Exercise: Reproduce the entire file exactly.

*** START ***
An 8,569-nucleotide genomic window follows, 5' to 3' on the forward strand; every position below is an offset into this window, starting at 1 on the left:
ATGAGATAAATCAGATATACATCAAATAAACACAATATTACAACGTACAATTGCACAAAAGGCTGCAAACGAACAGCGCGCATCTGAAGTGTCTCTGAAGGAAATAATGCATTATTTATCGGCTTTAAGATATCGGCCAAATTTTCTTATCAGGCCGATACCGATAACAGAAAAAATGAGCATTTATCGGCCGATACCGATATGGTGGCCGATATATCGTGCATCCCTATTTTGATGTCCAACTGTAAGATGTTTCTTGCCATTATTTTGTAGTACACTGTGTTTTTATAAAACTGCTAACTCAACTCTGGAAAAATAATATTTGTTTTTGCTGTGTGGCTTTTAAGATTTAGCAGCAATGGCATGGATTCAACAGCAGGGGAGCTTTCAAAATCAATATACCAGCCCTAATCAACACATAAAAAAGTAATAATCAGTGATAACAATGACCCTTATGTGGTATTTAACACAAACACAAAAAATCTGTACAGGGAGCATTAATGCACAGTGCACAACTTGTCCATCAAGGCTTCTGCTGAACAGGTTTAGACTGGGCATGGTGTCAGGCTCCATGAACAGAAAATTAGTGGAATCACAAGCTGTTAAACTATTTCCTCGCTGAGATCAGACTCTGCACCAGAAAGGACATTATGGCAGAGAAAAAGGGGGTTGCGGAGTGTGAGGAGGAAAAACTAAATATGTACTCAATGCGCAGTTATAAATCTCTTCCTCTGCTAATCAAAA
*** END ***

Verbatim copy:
An 8,569-nucleotide genomic window follows, 5' to 3' on the forward strand; every position below is an offset into this window, starting at 1 on the left:
ATGAGATAAATCAGATATACATCAAATAAACACAATATTACAACGTACAATTGCACAAAAGGCTGCAAACGAACAGCGCGCATCTGAAGTGTCTCTGAAGGAAATAATGCATTATTTATCGGCTTTAAGATATCGGCCAAATTTTCTTATCAGGCCGATACCGATAACAGAAAAAATGAGCATTTATCGGCCGATACCGATATGGTGGCCGATATATCGTGCATCCCTATTTTGATGTCCAACTGTAAGATGTTTCTTGCCATTATTTTGTAGTACACTGTGTTTTTATAAAACTGCTAACTCAACTCTGGAAAAATAATATTTGTTTTTGCTGTGTGGCTTTTAAGATTTAGCAGCAATGGCATGGATTCAACAGCAGGGGAGCTTTCAAAATCAATATACCAGCCCTAATCAACACATAAAAAAGTAATAATCAGTGATAACAATGACCCTTATGTGGTATTTAACACAAACACAAAAAATCTGTACAGGGAGCATTAATGCACAGTGCACAACTTGTCCATCAAGGCTTCTGCTGAACAGGTTTAGACTGGGCATGGTGTCAGGCTCCATGAACAGAAAATTAGTGGAATCACAAGCTGTTAAACTATTTCCTCGCTGAGATCAGACTCTGCACCAGAAAGGACATTATGGCAGAGAAAAAGGGGGTTGCGGAGTGTGAGGAGGAAAAACTAAATATGTACTCAATGCGCAGTTATAAATCTCTTCCTCTGCTAATCAAAA